In a recent interview with The Reel in Motion podcast, director Zack Snyder spoke about that awesome DC FanDome trailer for Justice League, including the decision behind that “Hallelujah” soundtrack and shared his thoughts on that cool sneak peek at Matt Reeves’ The Batman.
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Snyder joins the podcast at around the 46-minute mark and, after grabbing a quick beverage, delved right into the trailer. Notably, Snyder revealed that his favorite shot in the lengthy piece was the opening bit with Darkseid, but also enjoyed the bits with Flash running and the brief shot of Desaad. He also revealed that the film contains over 2,000 visual FX shots.
Another interesting tidbit Snyder talked about was the shot of Superman being stabbed by Doomsday is part of the opening montage of Justice League and that it’s seen from a “certain perspective” not unlike the opening credit sequence in Batman v Superman: Dawn of Justice.
“You’ll see at the beginning of ‘Justice League,’ there’s another where you see Bruce — or Batman — lowering the grenade launcher that he used to fire the last kryptonite round [at Doomsday] and you see him seeing the sacrifice that Superman — what he’s just done. It’s full circle if you think about the first moment he sort of saw Superman and was like, ‘That motherf***er!’ And now he’s like, ‘That guy just gave his life to save all of us.'”
Snyder also revealed that he decided to use “Hallelujah” almost two years ago. “It’s something that I just felt like, you know, was right for this,” Snyder explained of the Leonard Cohen song and that “it has significance beyond just the movie.”
Intriguingly, when discussing his plans for Lex Luthor, Snyder explained that he had a character arc spread out over a much longer trajectory. When pressed if we’ll see that story play out, he simply said, “We’ll see” before adding that the movie we are going to see is actually a more complete and longer version of Justice League than his original cut.
Finally, with regard to Ben Affleck returning as Batman for The Flash, Snyder admits that he was surprised by the news and physically knocked on wood when asked if that meant the actor would return for more Justice League films.
As for The Batman, Snyder was as enthusiastic as the rest of us after that great trailer.
“I don’t know yet what the rating is going to be, but I felt the same way. I actually just texted Matt [Reeves] after and I was like, ‘What the f***! This is cool! I loved it. I thought it was so cool. I thought it was the right direction and everything about it. As far as just being a fan, it’s the kind of movie I want to see, so I felt like [two thumbs up].”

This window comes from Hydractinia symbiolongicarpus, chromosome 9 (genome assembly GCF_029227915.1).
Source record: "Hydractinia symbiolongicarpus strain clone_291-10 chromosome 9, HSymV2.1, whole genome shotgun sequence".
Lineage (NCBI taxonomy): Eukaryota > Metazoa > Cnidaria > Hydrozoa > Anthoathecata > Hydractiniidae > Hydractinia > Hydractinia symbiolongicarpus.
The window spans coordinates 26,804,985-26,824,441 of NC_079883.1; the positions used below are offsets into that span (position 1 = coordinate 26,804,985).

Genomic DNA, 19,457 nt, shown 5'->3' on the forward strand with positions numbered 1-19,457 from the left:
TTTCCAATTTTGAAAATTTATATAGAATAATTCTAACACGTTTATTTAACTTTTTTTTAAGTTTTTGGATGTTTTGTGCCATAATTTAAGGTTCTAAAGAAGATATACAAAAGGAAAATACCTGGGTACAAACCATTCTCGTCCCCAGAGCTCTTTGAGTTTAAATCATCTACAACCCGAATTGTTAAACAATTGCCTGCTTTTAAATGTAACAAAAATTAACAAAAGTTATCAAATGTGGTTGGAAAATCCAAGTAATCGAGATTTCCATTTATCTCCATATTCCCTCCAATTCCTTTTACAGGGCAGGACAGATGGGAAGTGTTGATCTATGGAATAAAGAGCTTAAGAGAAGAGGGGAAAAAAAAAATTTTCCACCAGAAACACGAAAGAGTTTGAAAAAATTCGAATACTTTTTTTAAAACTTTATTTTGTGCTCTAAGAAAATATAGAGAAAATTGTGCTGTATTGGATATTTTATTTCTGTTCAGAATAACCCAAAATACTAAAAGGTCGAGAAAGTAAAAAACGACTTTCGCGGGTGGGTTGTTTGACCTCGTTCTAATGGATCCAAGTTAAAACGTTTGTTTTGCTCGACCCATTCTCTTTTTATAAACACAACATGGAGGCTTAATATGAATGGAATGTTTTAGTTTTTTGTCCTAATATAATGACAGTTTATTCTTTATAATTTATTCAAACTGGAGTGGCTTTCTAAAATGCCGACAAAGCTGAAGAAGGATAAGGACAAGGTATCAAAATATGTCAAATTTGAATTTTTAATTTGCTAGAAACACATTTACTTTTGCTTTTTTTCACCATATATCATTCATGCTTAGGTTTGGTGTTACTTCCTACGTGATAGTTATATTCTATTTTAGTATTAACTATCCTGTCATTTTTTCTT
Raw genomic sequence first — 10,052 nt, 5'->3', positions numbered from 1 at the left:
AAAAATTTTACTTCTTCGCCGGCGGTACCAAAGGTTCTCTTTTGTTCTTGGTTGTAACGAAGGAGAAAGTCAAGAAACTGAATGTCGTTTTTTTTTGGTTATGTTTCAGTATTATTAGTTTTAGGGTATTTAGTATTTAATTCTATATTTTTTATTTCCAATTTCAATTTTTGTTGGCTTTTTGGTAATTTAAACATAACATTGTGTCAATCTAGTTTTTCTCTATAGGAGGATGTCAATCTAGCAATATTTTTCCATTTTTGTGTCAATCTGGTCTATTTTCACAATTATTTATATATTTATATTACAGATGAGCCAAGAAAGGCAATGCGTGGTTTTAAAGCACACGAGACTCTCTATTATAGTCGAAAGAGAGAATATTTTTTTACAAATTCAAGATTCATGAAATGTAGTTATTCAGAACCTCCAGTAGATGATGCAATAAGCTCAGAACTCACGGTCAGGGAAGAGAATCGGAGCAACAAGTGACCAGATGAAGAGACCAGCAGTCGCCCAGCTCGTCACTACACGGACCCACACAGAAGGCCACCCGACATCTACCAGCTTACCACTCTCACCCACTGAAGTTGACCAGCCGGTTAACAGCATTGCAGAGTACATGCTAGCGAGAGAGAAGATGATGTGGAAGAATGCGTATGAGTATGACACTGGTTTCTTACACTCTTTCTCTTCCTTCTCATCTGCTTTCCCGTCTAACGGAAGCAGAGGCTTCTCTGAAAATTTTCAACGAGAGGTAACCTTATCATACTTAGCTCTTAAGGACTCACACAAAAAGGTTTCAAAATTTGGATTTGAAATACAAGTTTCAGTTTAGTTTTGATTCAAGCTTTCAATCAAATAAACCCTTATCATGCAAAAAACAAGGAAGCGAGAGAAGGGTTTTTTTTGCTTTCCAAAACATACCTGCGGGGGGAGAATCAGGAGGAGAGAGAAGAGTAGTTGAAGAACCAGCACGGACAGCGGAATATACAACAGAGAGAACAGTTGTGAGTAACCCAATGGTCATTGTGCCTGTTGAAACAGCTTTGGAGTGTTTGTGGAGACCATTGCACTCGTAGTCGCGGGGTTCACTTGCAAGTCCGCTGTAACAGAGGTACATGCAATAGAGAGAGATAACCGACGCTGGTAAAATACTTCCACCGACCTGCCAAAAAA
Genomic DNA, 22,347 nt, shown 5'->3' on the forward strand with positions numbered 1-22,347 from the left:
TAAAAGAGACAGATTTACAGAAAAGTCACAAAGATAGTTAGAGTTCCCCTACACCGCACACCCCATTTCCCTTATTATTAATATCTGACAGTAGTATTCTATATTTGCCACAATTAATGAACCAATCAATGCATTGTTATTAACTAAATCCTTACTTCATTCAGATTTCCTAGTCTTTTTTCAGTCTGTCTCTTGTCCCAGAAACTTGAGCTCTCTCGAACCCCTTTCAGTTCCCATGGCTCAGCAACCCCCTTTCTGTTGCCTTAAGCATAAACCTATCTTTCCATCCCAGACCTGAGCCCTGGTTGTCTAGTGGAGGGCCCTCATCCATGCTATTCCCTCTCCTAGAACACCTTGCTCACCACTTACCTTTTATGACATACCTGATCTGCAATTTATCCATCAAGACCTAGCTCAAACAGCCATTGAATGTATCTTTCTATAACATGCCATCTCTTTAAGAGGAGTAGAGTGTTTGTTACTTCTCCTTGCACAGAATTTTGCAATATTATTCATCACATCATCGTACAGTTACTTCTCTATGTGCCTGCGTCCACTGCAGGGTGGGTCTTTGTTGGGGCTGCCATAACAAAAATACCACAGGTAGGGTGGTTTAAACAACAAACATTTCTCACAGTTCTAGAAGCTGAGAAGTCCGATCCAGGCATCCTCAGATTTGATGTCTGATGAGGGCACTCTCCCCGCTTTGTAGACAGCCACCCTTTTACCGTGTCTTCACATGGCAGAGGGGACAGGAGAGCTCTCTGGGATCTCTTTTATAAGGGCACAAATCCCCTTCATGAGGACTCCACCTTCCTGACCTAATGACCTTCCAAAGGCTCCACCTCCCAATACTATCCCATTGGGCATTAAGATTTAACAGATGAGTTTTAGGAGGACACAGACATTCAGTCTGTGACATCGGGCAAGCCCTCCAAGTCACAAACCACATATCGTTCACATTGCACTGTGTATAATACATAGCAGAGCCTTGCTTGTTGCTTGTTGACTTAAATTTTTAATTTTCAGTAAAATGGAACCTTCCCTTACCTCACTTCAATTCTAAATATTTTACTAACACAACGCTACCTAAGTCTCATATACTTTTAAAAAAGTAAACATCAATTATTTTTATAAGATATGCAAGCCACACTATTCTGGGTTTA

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Zack Snyder’s Justice League will reportedly cost around $20-30 million in order to properly finish the editing and visual effects of the director’s original vision. The original post-production crew is also expected to return along with the cast members to record additional dialogue for the cut.
Fueled by the hero’s restored faith in humanity and inspired by Superman’s selfless act, Justice League sees Bruce Wayne enlist the help of his newfound ally, Diana Prince, to face an even greater enemy. Together, Batman and Wonder Woman work quickly to find and recruit a team of metahumans to stand against this newly awakened threat. But despite the formation of this unprecedented league of heroes—Batman, Wonder Woman, Aquaman, Cyborg, and The Flash—it may already be too late to save the planet from an assault of catastrophic proportions.
Justice League, which features a screenplay from Chris Terrio from a story by Snyder and Terrio, stars Affleck as Batman, Cavill as Superman, Gadot as Wonder Woman, Momoa as Aquaman, Miller as The Flash, Fisher as Cyborg, Willem Dafoe as Nuidis Vulko, Jesse Eisenberg as Lex Luthor, Jeremy Irons as Alfred Pennyworth, Diane Lane as Martha Kent, Connie Nielsen as Queen Hippolyta, with J.K. Simmons as Commissioner Gordon, and Amy Adams as Lois Lane.
Released in November 2017, the film earned mixed reviews from critics and audiences alike, praising the action and performances from Gadot and Miller while criticizing every other aspect of the film, namely the inconsistent tone that many fault Joss Whedon (The Avengers) for after taking over directorial duties from Snyder. With a large budget of $300 million and a break-even point of $750 million, the film is considered a box office bomb having grossed only $658 million.